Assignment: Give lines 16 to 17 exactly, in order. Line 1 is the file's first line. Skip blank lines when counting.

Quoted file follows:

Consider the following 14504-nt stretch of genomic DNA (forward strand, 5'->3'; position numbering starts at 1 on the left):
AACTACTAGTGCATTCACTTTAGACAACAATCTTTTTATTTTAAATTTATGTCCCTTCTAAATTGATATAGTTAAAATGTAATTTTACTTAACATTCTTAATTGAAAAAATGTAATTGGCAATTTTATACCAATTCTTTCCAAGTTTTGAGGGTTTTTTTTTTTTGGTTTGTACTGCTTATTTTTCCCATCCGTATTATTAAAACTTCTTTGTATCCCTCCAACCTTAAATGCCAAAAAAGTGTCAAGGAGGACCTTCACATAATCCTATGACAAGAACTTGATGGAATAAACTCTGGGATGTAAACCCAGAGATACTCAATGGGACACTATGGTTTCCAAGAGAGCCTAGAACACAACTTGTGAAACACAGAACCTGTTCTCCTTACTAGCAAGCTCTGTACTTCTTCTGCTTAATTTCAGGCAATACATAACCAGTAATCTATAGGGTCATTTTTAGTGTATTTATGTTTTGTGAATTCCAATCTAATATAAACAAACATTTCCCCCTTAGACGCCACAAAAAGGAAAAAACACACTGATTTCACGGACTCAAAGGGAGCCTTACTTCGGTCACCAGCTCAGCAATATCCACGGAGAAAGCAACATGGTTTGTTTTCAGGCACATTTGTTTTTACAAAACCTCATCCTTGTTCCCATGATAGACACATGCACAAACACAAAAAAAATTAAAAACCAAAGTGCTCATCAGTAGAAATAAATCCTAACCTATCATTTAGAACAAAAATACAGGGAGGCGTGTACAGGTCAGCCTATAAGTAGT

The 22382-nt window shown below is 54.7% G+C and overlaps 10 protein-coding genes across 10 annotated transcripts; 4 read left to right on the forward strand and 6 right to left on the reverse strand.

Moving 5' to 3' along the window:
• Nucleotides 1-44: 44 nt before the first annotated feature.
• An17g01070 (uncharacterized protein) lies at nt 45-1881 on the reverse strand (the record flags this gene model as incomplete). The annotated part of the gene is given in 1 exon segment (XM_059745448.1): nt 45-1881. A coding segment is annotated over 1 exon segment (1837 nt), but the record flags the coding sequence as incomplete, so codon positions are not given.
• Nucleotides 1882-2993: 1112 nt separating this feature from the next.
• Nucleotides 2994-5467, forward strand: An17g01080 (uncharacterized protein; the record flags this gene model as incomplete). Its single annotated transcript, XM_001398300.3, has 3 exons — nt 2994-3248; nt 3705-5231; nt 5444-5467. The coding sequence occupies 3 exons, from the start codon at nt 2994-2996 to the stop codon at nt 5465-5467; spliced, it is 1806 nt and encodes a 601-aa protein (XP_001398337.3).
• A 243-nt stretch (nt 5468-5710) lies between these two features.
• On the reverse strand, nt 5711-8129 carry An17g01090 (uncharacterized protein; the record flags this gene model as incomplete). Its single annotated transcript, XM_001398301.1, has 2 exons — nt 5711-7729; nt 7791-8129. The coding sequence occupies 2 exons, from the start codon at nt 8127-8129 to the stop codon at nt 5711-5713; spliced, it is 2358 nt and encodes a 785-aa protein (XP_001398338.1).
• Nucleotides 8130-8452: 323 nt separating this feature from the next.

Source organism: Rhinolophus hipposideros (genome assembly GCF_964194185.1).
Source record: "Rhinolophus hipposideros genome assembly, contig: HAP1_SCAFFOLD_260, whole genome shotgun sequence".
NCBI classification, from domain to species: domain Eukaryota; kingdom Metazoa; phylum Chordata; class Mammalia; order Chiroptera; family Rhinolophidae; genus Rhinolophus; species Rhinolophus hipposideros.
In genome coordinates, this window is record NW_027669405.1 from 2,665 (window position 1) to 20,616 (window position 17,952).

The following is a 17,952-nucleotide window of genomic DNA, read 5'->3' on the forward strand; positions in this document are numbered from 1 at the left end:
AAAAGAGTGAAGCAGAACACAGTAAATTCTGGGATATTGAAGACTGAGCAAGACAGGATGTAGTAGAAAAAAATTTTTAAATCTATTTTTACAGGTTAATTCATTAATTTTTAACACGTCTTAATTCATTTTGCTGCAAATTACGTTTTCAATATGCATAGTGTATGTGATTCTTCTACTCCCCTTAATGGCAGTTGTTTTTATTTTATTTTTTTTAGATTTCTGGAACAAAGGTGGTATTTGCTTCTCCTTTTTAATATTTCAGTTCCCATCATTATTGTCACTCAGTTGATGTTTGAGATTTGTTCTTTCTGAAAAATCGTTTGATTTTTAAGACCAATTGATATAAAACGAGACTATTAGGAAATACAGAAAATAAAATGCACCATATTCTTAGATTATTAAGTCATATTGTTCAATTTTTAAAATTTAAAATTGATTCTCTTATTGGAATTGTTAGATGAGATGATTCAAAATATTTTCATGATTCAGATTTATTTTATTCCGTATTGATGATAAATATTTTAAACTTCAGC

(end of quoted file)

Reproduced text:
The following is a 17,952-nucleotide window of genomic DNA, read 5'->3' on the forward strand; positions in this document are numbered from 1 at the left end:
AAAAGAGTGAAGCAGAACACAGTAAATTCTGGGATATTGAAGACTGAGCAAGACAGGATGTAGTAGAAAAAAATTTTTAAATCTATTTTTACAGGTTAATTCATTAATTTTTAACACGTCTTAATTCATTTTGCTGCAAATTACGTTTTCAATATGCATAGTGTATGTGATTCTTCTACTCCCCTTAATGGCAGTTGTTTTTATTTTATTTTTTTTAGATTTCTGGAACAAAGGTGGTATTTGCTTCTCCTTTTTAATATTTCAGTTCCCATCATTATTGTCACTCAGTTGATGTTTGAGATTTGTTCTTTCTGAAAAATCGTTTGATTTTTAAGACCAATTGATATAAAACGAGACTATTAGGAAATACAGAAAATAAAATGCACCATATTCTTAGATTATTAAGTCATATTGTTCAATTTTTAAAATTTAAAATTGATTCTCTTATTGGAATTGTTAGATGAGATGATTCAAAATATTTTCATGATTCAGATTTATTTTATTCCGTATTGATGATAAATATTTTAAACTTCAGC